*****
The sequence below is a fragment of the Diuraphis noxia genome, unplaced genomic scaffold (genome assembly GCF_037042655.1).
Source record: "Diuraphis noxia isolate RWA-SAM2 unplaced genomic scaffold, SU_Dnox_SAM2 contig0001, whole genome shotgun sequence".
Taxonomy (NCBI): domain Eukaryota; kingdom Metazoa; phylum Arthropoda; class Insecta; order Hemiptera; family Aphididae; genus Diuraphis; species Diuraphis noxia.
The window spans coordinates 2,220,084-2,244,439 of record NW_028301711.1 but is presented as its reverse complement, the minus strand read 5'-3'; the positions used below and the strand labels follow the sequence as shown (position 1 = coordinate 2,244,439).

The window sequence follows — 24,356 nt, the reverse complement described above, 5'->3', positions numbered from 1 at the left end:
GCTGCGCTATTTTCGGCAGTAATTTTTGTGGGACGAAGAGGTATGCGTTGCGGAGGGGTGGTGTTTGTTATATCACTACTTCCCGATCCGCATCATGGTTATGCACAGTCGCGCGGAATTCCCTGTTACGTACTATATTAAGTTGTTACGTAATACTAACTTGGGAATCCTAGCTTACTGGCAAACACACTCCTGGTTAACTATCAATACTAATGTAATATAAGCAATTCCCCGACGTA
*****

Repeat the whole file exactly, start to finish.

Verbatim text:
The sequence below is a fragment of the Diuraphis noxia genome, unplaced genomic scaffold (genome assembly GCF_037042655.1).
Source record: "Diuraphis noxia isolate RWA-SAM2 unplaced genomic scaffold, SU_Dnox_SAM2 contig0001, whole genome shotgun sequence".
Taxonomy (NCBI): domain Eukaryota; kingdom Metazoa; phylum Arthropoda; class Insecta; order Hemiptera; family Aphididae; genus Diuraphis; species Diuraphis noxia.
The window spans coordinates 2,220,084-2,244,439 of record NW_028301711.1 but is presented as its reverse complement, the minus strand read 5'-3'; the positions used below and the strand labels follow the sequence as shown (position 1 = coordinate 2,244,439).

The window sequence follows — 24,356 nt, the reverse complement described above, 5'->3', positions numbered from 1 at the left end:
GCTGCGCTATTTTCGGCAGTAATTTTTGTGGGACGAAGAGGTATGCGTTGCGGAGGGGTGGTGTTTGTTATATCACTACTTCCCGATCCGCATCATGGTTATGCACAGTCGCGCGGAATTCCCTGTTACGTACTATATTAAGTTGTTACGTAATACTAACTTGGGAATCCTAGCTTACTGGCAAACACACTCCTGGTTAACTATCAATACTAATGTAATATAAGCAATTCCCCGACGTA